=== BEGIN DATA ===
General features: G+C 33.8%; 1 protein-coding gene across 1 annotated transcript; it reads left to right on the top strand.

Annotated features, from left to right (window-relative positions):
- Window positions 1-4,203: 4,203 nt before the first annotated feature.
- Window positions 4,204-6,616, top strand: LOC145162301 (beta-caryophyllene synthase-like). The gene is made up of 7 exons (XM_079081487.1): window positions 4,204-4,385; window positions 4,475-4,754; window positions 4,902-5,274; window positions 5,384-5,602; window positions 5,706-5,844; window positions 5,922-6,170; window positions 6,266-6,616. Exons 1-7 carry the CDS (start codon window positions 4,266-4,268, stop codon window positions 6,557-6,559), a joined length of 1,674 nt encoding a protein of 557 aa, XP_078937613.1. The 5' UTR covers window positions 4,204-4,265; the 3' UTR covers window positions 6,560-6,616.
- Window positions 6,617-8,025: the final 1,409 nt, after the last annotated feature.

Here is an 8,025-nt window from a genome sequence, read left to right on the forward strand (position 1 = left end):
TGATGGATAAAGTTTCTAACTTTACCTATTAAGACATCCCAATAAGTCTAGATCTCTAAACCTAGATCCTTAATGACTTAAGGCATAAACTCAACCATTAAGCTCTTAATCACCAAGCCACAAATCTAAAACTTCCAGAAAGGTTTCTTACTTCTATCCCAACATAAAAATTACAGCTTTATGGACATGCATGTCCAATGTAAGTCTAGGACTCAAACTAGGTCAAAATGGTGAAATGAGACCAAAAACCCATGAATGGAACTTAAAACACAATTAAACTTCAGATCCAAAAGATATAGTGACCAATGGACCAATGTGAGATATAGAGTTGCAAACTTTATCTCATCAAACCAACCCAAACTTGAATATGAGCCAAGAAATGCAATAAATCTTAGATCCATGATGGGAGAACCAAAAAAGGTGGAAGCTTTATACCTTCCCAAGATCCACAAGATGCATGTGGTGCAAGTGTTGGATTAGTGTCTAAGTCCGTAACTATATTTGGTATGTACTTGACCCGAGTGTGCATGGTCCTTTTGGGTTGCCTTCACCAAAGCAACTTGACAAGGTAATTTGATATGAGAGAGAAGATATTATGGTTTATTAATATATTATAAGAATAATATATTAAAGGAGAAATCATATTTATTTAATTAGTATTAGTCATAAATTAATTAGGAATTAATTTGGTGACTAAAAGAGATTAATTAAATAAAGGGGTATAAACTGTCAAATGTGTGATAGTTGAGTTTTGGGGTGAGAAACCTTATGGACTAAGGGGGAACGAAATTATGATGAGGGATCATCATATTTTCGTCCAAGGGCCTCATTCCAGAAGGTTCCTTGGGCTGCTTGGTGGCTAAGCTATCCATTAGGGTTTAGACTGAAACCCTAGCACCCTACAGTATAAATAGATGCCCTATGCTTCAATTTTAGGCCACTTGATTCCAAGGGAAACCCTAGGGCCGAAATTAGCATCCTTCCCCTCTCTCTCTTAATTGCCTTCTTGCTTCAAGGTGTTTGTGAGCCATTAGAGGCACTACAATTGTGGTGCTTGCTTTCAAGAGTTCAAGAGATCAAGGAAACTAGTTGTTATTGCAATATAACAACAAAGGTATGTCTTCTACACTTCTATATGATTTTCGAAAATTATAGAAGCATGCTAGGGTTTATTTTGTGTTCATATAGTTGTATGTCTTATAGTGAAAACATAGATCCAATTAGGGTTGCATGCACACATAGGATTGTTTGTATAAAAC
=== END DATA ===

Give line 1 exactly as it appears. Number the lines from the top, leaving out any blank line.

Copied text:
General features: G+C 33.8%; 1 protein-coding gene across 1 annotated transcript; it reads left to right on the top strand.